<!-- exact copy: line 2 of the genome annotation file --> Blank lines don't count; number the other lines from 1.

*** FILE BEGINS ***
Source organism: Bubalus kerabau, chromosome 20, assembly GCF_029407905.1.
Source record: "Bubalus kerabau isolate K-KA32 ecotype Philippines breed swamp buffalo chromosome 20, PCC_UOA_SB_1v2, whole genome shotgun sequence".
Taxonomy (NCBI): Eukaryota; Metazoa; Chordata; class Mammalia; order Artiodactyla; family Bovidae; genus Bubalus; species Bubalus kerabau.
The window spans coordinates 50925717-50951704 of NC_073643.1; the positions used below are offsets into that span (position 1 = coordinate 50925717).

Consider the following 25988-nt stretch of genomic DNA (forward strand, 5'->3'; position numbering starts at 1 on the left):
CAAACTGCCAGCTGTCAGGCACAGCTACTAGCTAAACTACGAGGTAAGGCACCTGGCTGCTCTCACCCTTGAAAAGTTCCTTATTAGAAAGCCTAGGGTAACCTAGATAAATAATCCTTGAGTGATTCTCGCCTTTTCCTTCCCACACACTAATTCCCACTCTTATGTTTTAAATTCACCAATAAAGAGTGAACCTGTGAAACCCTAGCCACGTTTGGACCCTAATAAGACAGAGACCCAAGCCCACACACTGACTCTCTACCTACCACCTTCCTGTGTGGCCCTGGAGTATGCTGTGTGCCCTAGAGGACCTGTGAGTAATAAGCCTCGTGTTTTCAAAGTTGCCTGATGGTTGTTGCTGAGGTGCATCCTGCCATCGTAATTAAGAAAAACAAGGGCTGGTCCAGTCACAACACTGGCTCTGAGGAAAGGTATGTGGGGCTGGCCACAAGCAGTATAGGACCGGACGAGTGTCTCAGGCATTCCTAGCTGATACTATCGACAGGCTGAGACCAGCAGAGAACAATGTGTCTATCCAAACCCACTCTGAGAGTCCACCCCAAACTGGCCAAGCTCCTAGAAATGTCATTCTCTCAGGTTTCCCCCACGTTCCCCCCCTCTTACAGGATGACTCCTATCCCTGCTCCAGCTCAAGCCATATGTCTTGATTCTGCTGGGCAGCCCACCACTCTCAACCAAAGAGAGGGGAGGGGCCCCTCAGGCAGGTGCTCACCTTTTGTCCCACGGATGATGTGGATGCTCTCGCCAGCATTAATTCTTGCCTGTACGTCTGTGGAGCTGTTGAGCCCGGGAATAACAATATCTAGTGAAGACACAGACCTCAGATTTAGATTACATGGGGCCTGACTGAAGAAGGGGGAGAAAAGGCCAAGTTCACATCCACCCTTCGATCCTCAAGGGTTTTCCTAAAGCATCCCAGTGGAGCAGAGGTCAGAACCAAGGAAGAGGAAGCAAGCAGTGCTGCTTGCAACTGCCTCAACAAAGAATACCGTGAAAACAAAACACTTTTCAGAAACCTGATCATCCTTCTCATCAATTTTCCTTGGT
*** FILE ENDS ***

Source record: "Bubalus kerabau isolate K-KA32 ecotype Philippines breed swamp buffalo chromosome 20, PCC_UOA_SB_1v2, whole genome shotgun sequence".